The poor and poverty can be examined from several perspectives. Studies can be carried out in a traditional way from an economic, social or political perspective: by analysing the factors leading to poverty and defining the lines for poverty, absolute poverty and relative poverty.
Another approach is possible: analysing poverty and the poor from the perspective of assistance, charity or work, i.e. exploring the way in which States deal with poverty. In the 1990s, this approach was adopted in research on the notion of “social disqualification” defined by sociologist Serge Paugam. This aspect of the question has recently attracted the attention of specialists in Antiquity, particularly in the 2013 issue of the journal Ktèma: authors explored how Greek cities reacted to poverty (aid to war orphans, single women, distribution of basic foodstuffs, food crisis management, etc.). The poor were considered by these cities as a burden.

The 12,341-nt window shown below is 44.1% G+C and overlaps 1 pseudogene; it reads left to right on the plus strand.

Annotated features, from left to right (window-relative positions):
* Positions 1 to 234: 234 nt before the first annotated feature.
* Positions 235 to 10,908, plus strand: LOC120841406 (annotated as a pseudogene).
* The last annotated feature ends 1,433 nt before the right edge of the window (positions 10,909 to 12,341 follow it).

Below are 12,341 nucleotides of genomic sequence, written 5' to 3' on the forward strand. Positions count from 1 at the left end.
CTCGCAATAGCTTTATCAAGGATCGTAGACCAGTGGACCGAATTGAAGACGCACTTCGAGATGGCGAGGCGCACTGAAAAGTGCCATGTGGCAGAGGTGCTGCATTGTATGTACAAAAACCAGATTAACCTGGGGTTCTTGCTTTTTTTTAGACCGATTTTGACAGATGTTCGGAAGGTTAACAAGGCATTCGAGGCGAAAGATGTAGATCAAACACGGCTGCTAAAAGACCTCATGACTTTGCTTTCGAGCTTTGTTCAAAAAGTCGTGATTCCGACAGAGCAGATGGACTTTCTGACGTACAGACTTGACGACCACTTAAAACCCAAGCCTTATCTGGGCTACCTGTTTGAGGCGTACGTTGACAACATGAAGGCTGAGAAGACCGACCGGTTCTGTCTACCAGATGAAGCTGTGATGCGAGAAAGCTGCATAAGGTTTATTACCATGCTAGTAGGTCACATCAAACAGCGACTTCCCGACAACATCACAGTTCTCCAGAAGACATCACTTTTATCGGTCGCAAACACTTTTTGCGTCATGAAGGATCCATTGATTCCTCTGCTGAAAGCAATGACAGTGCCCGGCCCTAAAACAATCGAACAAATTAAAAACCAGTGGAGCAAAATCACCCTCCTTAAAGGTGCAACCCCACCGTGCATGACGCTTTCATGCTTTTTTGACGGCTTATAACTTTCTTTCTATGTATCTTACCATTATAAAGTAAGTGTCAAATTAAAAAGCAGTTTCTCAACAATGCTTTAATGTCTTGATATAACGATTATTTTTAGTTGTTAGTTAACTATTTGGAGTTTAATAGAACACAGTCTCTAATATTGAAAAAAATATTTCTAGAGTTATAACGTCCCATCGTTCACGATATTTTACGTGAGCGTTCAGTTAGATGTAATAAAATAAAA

We chose to follow yet another path, which is relatively marginal in sociological research, but more common in history, notably in work by André Gueslin: to investigate the state of poverty and the resulting behaviours and practices. In short, this means starting from the poor themselves and leaving aside all our preconceptions. Without claiming to be exhaustive, we sought to lay the groundwork for more general research on poverty in Antiquity, which does not reduce poverty solely to a history of social conflicts or economic disparities, but views the poor themselves as historical objects.
Who Were the Poor in Ancient Greece?
In this book, we stressed that the poor in Greece from the 8th to the 1st century BC were not a homogeneous social category, no more than they are today, even in times of crisis. A variety of words was used to define them. A brief inventory of the words used for poverty provides a first overview of the forms that poverty takes in Ancient literary sources, and is a good starting point for sketching the outlines of a Greek ‘taxonomy of poverty.’